The last several years have been a journey of learning about the food that goes into my body.  The conclusion that I’ve come to is that I want to control as much of the food that goes into my family’s mouth as possible.

We have issues of too many chemicals on our food.  Nutrients have been selected out out of our food and replaced with long shelf life.  Genetically modified foods change the composition of the foods that we eat, increase the resistance of pests and weeds, the long term effects of their consumption are unknown, and more importantly, these strains are being released into the wild where they cannot be controlled (tofu comes from soy, 91% of the soybean crop in the US is genetically modified).  Big agribusiness controls the family farmer and can shut down any of their “customers” (the farmer) at any time.  Not only do we import fresh fruits and vegetables from foreign countries, but canned and frozen ones too.   Most of the apple juice we consume comes from China; not only does add thousands of food miles to our food, but it also jerks around with the world water supply.

Becoming a vegetarian alone will not solve these issues.  Knowing exactly where our food comes from, how it was raised, and what is in it will.

Here is my current food mantra.

My step-daughter raking in the garden.

-We buy meats for our freezer from local farmers.  We buy lamb.  It can be fed out easily and quickly on grass, is gentle on the land, and is easy for small farmers to raise.

-I only use home raised eggs from chickens raised in the grass and sunshine.  Vegetarian eggs are bunk.  Chickens are omnivores, they love bugs and should eat them.

-We raise as many veggies as possible in our small raised bed garden.  We freeze and can tomatoes, beans, broccoli, and carrots.  We also raise potatoes, garlic, and onions.

-What we can’t grow, we buy from our local farmers at the farmer’s market.

-I try to buy cereals and breads made from organic grains.  This limits my family’s exposure to genetically modified foods.

-We are avoiding high fructose corn syrup even if it means giving up some of our favorite treats.

-We buy very few processed foods.

Vegetarians have the right idea.  Trying to reduce our carbon footprint is a good thing.  Trying to eliminate animal cruelty is also a good thing.  But, we need to know the WHOLE story.  It is so difficult to know the whole story.  As Americans we have slowly given away our choices and food freedoms for the “ease” of food preparation.  It really hit me the other day when I heard two girls talking about the flavoring they put in coffee at their fast food place of employment.  They aren’t serving up food at all.  Just something that sort of resembles food.

I want to eat real food.

I won’t try to kid anyone.  I still drink Diet Coke, and we have frozen pizzas in our freezer.  A couple of times a month, my hubby and I hit the local burger place.  This transition has been a long and slow process.

Canning and freezing does take time.  I do have to cook from scratch quite a bit.  But, I’ve learned to cook too much and freeze some for busy days.  It’s difficult because I work full time.  On the plus side, I seldom have to go to the grocery, and that’s just for yogurt and milk.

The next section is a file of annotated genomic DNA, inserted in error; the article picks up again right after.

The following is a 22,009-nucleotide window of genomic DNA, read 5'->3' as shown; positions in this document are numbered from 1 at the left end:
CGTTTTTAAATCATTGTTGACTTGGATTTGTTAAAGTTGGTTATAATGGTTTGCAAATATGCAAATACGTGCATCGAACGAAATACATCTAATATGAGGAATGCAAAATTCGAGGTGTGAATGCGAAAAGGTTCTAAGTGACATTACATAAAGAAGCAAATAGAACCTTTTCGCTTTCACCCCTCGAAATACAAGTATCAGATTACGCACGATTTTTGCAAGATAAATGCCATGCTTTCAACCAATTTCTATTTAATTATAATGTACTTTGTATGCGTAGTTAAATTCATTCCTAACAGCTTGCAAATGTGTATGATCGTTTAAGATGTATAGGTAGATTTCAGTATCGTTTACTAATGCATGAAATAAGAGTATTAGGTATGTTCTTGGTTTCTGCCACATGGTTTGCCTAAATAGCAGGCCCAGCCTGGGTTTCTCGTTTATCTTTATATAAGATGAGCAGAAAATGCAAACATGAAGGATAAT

If you want to start a safer food journey my advice to you is to remember that it is a continuum.  You don’t have to become a vegan-treehugging-bark eating-hippie overnight.  Small steps will get you on your journey, and you can learn as you go.

Start getting acquainted with your food in three easy steps:

1.  Give up plastic water bottles for a reusable water bottle and carry it with you.  I love Diet Coke, but when I carry my water bottle, I drink more water.  By drinking water from the tap, you save food miles, lower your ecological footprint, and keep water in the ecosystem in which it belongs.  It takes 3 gallons of water to produce one gallon of bottled water, not to mention the wasted gase to get it to you.  Trucking water disturbs the water cycle.

2. Visit a farmer’s market and find one new vegetable, fruit, or vendor that you like.  Surprisingly, I don’t grow lettuce.  I have a favorite vendor that makes a great salad mix.

3. Start reading the labels on the processed foods you buy.  Find at least one substitution next time you go to the grocery.

If you are getting excited about learning more about what goes into your foods and products visit www.goodguide.com to check out the environmental impact of your purchases.  (This is a super-favorite site of mine-I’ll talk more about it later.)

No rumble today.  But I may be ready to step in and fight for my real food rights.

Bean and Goldie, the best chicken ever.  

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When was the last time you were feeling torn?  When there was something you could do that would be good for you personally, and maybe even professionally? That might make your family life a little easier in the long run, but more difficult in the short run?

The last nine years and loads of energy have been spent trying to eek out a better future, and sacrificing the present with poor results.  I tried to save money, make good financial decisions, be responsible, be creative with a low amount of risk, and think ahead to plan a more flexible career. 

I haven’t gambled away my earnings, bought a new car, wasted money on shopping sprees, or married someone after only a short time (wait, so I did that one, but it worked out).

I’ve ended up with time wasted chasing after dreams; debt from what should have been a safe real estate investment; and time down the drain that could have been spent with my kid.